Modi woos Japan and the US

India's prime minister Modi tries to develop relations with important countries: In Japan, he marketed India as a ‘low cost manufacturing hub’ and tries to inject new life to U.S.-India relations.

When Narendra Modi was sworn in as the new prime minister of India in May this  year, one of the criticisms leveled against him was his relative inexperience in the foreign policy domain. Modi, however, seized the initiative at the very beginning of his term by inviting the SAARC leaders to attend his swearing in ceremony and thereafter carried forward the momentum by making Bhutan and Nepal, two of India’s most important neighbours, as his first ports of call. By receiving the Chinese President Xi Jinping, and visiting Japan and the USA in recent months, Modi has indicated that one of the main goals of his government would be to expand and build stronger ties with countries with which India’s economy can benefit and flourish. Economic diplomacy seems to be the bulwark on which Modi’s foreign policy foundations are going to rest on.

Modi’s 3-Ds in Japan

The Prime Minister’s maiden bilateral visit outside the sub-continent, to Japan, was primarily targeted at wooing foreign investment in the infrastructural sector and gave a clear message that India has a new economic and trade partner. Referring to his ‘Make in India’ slogan, Modi marketed India as a ‘low cost manufacturing hub’ and upgraded Indo-Japan relations to the level of ‘Special Strategic Global Partnership’. Inviting Japanese investors to ‘Make in India’, Modi said that India offered the three essential ‘Ds’ for business to thrive viz: Democracy, Demography and Demand. Japan also promised to invest US dollars 35 billion through public and private funding over the next five years for various projects including building of smart cities and cleaning of the river Ganges. An article in The Diplomat says that,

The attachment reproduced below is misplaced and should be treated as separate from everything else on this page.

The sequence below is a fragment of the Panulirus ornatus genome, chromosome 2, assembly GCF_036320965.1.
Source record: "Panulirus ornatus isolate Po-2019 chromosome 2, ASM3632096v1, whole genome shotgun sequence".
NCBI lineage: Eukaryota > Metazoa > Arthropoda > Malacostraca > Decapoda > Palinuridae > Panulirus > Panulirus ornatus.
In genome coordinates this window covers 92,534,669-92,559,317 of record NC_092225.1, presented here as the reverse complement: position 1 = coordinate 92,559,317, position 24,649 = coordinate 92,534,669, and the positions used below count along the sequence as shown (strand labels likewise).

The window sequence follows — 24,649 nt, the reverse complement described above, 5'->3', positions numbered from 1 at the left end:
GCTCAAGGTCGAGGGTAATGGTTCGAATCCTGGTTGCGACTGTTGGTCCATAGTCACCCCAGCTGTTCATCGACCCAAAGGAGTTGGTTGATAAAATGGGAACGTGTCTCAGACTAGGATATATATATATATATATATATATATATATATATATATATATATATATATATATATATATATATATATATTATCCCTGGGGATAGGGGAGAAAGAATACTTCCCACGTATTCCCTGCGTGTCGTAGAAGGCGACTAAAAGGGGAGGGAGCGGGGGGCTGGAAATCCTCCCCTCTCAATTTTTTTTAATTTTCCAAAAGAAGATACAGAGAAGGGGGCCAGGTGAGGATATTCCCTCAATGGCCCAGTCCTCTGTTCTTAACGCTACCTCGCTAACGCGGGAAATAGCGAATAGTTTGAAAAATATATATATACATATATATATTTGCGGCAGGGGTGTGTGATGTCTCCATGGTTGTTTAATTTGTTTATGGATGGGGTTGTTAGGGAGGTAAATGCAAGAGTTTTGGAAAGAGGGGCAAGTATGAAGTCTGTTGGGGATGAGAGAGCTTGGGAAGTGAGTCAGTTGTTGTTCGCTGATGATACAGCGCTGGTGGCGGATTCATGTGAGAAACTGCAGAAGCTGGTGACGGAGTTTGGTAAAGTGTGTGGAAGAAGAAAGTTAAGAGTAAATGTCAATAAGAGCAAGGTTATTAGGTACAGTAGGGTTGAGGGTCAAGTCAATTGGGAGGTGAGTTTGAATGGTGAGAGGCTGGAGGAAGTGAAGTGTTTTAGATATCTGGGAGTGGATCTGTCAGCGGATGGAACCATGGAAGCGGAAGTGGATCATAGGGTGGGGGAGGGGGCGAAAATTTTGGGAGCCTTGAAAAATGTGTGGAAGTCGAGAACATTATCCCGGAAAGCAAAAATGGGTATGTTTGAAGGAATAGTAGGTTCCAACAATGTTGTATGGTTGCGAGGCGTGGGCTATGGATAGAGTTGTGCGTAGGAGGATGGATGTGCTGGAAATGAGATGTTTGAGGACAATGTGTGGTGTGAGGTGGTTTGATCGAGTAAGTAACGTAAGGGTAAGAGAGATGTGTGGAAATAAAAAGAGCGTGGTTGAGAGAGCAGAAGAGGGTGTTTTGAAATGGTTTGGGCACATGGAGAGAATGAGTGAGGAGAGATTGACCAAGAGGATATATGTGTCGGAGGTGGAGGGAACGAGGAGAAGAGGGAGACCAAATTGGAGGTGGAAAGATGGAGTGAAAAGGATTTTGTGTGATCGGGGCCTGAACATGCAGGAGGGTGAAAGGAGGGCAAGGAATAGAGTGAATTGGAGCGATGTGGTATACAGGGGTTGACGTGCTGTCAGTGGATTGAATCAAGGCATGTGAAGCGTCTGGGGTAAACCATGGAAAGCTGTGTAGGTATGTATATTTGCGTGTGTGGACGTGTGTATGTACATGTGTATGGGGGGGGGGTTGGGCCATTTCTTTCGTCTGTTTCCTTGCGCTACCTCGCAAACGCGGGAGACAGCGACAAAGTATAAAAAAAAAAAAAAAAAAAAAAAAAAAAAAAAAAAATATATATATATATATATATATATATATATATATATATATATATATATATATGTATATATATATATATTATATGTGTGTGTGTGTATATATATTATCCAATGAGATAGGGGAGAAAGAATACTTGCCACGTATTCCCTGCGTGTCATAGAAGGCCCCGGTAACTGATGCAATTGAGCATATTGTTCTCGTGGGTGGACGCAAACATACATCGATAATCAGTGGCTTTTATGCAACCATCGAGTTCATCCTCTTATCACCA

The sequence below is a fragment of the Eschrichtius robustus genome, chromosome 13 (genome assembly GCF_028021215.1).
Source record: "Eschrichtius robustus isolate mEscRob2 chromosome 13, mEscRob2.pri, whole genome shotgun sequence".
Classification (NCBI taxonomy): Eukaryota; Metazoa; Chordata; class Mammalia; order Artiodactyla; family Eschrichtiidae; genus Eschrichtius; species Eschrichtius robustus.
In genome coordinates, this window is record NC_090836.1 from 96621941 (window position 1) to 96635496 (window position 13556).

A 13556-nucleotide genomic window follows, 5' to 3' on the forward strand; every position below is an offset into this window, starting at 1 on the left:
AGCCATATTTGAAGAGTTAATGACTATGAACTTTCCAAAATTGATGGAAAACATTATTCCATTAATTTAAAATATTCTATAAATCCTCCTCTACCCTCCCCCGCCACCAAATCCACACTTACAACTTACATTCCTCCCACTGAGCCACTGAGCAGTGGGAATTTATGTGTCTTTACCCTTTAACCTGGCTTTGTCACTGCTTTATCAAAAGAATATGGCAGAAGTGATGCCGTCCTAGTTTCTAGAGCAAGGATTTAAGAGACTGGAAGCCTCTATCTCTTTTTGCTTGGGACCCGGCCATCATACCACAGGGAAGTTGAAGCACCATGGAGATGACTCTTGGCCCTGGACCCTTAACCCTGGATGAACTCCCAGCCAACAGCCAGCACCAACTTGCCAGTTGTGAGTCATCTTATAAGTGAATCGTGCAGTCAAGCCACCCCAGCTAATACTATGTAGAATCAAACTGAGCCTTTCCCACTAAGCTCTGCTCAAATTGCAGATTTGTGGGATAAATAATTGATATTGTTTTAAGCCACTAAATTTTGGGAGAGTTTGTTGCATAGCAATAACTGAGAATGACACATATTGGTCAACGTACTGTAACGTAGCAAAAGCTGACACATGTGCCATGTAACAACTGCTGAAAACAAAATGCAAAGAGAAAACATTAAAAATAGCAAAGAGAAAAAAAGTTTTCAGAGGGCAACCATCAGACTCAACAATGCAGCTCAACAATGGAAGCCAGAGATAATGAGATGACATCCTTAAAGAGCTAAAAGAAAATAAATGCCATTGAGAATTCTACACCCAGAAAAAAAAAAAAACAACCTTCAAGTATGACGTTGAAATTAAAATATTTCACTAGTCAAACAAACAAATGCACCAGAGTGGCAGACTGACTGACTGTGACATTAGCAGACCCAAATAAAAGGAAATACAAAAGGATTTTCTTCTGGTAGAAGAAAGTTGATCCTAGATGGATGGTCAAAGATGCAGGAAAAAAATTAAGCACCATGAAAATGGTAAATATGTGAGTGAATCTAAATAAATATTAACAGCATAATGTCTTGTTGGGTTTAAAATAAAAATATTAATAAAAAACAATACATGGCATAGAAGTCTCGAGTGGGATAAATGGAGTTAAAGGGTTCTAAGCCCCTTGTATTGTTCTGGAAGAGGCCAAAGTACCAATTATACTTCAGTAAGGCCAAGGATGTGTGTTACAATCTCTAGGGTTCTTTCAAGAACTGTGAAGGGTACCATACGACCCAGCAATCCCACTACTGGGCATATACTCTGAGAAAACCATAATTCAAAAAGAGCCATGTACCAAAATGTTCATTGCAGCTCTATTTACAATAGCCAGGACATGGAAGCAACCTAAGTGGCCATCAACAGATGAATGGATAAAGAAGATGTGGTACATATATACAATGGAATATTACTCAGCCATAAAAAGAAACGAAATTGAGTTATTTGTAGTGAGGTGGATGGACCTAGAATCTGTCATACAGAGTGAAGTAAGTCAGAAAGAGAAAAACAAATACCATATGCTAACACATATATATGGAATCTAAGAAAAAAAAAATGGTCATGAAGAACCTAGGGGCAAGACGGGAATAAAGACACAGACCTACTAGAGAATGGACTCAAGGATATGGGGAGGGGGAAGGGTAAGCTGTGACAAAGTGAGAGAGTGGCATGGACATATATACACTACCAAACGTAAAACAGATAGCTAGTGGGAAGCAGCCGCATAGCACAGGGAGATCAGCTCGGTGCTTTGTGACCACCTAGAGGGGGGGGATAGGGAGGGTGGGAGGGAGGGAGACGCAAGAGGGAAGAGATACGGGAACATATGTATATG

“The maiden visit of Indian Prime Minister Narendra Modi to Japan has been touted as the crown jewel in India’s East Asia diplomacy this year. New Delhi not only secured unprecedented economic investment from Tokyo but also found a partner for economic growth. India’s need for a financial boost for its economy cannot be overstated and the trip has clearly bolstered bilateral ties.”[1]

Modi’s visit was also seen by some experts as an attempt to counter balance the growing dominance of China by forging an alliance with Japan. Much was made of Modi's remarks in Tokyo, where he said, "everywhere around us, we see an 18th century expansionist mind-set: encroaching in other countries, intruding in others' waters, invading other countries and capturing territory", which were seen as a reference to China. Writing in, noted strategic affairs expert Brahma Chellany said Modi recognizes that New Delhi must strategically collaborate with Tokyo to prevent the rise of a Sino-centric Asia, or else India's world-power aspirations will be stymied for good.’[2]

Border standoff casts shadow over Xi Jinping’s visit

PM Modi’s visit to Japan was followed immediately by the visit of the Chinese President Xi Jinping, who visited India from September 17-19. In a departure from protocol, Modi received Xi in Ahmedabad. It was the first time an Indian PM was receiving a foreign head of state outside the national capital. Xi also became the first Chinese leader, after Zhou Enlai, to be feted at a civic reception. While the agenda of the visit was mainly trade and economics, the visit took place amidst incursions by the Chinese armed forces across the still undemarcated border between the two countries. An article in DNA India stated